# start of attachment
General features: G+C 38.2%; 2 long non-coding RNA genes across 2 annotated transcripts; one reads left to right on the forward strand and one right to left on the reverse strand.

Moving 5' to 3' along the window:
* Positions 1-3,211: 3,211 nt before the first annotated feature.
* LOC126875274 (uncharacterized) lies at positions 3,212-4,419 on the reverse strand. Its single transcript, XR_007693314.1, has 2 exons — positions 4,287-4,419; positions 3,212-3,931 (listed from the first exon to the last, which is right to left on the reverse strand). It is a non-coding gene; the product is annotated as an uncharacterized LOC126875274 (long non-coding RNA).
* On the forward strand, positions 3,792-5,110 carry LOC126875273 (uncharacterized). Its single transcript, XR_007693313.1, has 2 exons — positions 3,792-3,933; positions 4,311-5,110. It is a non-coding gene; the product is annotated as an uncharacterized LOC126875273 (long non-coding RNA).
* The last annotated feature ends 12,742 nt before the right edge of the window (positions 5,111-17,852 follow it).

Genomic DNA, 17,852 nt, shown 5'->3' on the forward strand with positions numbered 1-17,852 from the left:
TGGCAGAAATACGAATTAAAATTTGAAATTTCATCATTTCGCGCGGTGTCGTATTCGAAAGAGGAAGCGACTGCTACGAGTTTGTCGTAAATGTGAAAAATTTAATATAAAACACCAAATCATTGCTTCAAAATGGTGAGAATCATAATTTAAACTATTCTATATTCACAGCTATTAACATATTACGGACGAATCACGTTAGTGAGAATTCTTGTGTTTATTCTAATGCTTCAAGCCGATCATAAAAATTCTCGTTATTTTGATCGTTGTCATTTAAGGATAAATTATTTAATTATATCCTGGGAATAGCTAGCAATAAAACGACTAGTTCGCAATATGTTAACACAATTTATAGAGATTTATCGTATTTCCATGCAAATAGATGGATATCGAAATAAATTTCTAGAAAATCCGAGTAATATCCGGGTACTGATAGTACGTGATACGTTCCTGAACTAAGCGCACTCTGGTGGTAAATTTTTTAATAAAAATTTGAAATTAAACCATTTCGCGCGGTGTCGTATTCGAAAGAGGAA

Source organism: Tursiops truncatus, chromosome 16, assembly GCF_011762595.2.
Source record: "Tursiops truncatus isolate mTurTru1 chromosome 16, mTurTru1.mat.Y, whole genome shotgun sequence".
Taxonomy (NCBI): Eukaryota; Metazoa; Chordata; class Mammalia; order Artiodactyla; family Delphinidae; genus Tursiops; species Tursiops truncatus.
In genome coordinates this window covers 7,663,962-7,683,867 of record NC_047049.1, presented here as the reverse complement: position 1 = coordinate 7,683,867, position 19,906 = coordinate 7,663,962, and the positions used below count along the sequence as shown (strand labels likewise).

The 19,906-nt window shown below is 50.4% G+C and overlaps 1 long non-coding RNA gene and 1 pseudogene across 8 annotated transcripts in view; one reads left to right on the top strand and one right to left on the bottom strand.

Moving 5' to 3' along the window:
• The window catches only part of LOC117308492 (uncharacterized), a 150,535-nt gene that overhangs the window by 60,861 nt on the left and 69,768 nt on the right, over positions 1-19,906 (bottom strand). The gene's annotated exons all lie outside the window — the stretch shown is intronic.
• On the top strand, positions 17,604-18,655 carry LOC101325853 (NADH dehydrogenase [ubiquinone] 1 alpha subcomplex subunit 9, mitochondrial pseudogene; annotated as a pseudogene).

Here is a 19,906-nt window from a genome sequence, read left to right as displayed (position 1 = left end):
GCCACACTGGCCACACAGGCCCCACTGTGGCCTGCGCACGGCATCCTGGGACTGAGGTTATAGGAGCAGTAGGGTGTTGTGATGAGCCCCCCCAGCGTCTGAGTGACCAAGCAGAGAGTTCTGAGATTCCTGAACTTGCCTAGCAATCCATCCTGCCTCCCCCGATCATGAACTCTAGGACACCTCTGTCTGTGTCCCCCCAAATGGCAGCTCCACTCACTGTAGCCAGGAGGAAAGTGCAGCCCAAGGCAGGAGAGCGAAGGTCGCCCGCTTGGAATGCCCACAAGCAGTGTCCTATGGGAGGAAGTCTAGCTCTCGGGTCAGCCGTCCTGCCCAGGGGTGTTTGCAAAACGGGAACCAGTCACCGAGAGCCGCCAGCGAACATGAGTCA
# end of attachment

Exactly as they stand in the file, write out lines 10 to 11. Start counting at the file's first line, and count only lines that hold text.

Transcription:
Source record: "Tursiops truncatus isolate mTurTru1 chromosome 16, mTurTru1.mat.Y, whole genome shotgun sequence".
Taxonomy (NCBI): Eukaryota; Metazoa; Chordata; class Mammalia; order Artiodactyla; family Delphinidae; genus Tursiops; species Tursiops truncatus.